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sympathetic in Congress and had known something about research
efforts. So I had an appointment with him 10 minutes before the
rest of the lunch started. He said yes, he was sympathetic to it,
that he would talk to Finch about it, and that he would talk to Nixon.
Well, that was in October and nothing happened, although
I wrote him and I got no message.
I've recently received a letter from him: December 30,
1969. The letter says that he indeed had spoken to President Nixon
and Nixon was interested, and he thought I would see that Nixon would
do something in the near future. Now, this is the near future and I'm
hoping that perhaps he won't do it, because Senator Yarborough is
interested too in appointing a commission advisory to his Appropriations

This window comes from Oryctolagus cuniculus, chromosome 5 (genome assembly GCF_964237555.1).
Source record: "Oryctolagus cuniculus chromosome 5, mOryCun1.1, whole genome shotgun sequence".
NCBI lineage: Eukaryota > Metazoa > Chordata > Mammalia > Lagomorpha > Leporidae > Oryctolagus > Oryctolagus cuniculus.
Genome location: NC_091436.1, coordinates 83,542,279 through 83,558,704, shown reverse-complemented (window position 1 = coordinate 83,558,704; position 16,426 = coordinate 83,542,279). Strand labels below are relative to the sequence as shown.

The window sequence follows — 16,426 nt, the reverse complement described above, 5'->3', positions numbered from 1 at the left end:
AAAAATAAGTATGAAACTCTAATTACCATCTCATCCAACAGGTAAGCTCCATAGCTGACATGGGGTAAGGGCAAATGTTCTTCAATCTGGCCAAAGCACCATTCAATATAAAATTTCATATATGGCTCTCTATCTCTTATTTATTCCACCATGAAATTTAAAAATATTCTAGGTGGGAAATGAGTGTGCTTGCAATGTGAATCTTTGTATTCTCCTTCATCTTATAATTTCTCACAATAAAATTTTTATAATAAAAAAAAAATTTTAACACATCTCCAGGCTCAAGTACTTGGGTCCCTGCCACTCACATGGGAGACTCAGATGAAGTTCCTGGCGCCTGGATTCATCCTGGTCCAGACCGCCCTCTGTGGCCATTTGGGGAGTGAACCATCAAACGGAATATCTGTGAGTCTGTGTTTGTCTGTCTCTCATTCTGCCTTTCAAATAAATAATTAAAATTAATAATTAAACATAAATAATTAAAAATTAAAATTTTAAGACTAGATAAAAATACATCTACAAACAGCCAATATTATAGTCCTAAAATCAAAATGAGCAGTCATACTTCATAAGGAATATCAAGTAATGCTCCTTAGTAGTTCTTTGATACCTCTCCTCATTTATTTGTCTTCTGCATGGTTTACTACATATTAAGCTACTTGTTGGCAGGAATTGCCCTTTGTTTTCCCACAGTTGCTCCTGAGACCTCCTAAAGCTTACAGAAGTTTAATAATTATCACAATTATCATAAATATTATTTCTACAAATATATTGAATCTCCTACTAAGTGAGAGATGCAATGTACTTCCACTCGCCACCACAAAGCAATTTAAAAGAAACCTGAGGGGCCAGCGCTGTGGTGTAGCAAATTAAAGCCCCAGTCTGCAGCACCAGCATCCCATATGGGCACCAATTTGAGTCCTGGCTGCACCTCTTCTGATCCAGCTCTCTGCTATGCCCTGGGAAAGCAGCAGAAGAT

Committee in the Senate. I went to see him about this first last spring.
You don't know about this?
No, I don't.
There was a book published last winter called A CURE
FOR CANCER, by a doctor called Solomon Garb. It seemed to me
to be a very lucid and intelligent appeal to make cancer a major effort,
not to keep on doing it the way we have been doing it but to put much
more substantial money into it, at least up to 600 million dollars to
begin with, and to try to work in every possible direction, to have a
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